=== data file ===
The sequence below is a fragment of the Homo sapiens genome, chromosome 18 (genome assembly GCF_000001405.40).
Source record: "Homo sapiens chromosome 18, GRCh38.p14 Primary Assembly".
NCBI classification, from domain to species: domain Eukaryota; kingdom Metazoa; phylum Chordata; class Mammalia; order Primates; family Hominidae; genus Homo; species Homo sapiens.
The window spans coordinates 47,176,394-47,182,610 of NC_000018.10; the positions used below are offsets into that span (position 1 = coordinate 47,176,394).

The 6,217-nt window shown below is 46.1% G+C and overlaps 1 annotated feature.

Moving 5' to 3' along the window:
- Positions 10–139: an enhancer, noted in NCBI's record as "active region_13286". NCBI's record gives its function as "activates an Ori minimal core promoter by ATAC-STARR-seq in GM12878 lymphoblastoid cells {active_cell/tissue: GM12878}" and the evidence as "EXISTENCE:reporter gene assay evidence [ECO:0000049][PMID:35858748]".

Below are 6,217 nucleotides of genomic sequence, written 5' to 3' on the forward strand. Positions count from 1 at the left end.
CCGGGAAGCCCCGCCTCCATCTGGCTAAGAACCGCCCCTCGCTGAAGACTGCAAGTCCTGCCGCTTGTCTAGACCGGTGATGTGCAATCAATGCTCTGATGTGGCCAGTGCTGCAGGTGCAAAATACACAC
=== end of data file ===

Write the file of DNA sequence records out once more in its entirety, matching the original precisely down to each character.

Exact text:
The sequence below is a fragment of the Homo sapiens genome, chromosome 18 (genome assembly GCF_000001405.40).
Source record: "Homo sapiens chromosome 18, GRCh38.p14 Primary Assembly".
NCBI classification, from domain to species: domain Eukaryota; kingdom Metazoa; phylum Chordata; class Mammalia; order Primates; family Hominidae; genus Homo; species Homo sapiens.
The window spans coordinates 47,176,394-47,182,610 of NC_000018.10; the positions used below are offsets into that span (position 1 = coordinate 47,176,394).

The 6,217-nt window shown below is 46.1% G+C and overlaps 1 annotated feature.

Moving 5' to 3' along the window:
- Positions 10–139: an enhancer, noted in NCBI's record as "active region_13286". NCBI's record gives its function as "activates an Ori minimal core promoter by ATAC-STARR-seq in GM12878 lymphoblastoid cells {active_cell/tissue: GM12878}" and the evidence as "EXISTENCE:reporter gene assay evidence [ECO:0000049][PMID:35858748]".

Below are 6,217 nucleotides of genomic sequence, written 5' to 3' on the forward strand. Positions count from 1 at the left end.
CCGGGAAGCCCCGCCTCCATCTGGCTAAGAACCGCCCCTCGCTGAAGACTGCAAGTCCTGCCGCTTGTCTAGACCGGTGATGTGCAATCAATGCTCTGATGTGGCCAGTGCTGCAGGTGCAAAATACACAC